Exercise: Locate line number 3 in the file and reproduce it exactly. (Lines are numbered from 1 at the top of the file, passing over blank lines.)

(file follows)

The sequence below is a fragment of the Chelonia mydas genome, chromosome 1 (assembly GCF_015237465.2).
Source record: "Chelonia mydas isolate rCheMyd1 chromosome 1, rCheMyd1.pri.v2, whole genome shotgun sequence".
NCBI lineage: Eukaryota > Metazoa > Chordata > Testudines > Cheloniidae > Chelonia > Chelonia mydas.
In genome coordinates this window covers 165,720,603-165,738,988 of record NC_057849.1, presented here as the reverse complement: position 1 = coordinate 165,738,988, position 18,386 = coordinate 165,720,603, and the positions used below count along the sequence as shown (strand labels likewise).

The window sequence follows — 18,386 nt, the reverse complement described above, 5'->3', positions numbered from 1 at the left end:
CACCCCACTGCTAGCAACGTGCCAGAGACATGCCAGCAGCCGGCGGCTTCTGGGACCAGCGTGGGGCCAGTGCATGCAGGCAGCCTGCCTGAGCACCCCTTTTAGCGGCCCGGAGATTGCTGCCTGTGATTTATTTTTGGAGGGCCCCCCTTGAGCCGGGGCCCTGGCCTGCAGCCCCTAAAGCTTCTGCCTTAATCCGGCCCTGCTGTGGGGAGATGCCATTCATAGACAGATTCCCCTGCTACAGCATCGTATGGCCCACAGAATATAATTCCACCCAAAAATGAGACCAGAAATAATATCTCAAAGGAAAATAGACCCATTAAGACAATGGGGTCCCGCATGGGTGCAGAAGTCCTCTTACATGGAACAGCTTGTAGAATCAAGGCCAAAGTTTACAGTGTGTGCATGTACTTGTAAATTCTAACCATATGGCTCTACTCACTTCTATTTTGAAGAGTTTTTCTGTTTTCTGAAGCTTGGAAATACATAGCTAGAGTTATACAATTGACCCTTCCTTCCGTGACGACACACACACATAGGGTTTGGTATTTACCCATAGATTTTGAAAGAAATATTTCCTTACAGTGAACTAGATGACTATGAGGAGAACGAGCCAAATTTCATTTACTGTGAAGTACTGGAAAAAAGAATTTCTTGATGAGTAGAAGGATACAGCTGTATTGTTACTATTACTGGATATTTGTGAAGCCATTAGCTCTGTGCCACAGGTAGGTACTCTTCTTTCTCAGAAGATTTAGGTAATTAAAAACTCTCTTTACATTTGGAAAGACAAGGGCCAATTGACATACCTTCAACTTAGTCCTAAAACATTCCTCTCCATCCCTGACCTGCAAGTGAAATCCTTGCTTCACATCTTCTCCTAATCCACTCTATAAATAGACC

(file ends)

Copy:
NCBI lineage: Eukaryota > Metazoa > Chordata > Testudines > Cheloniidae > Chelonia > Chelonia mydas.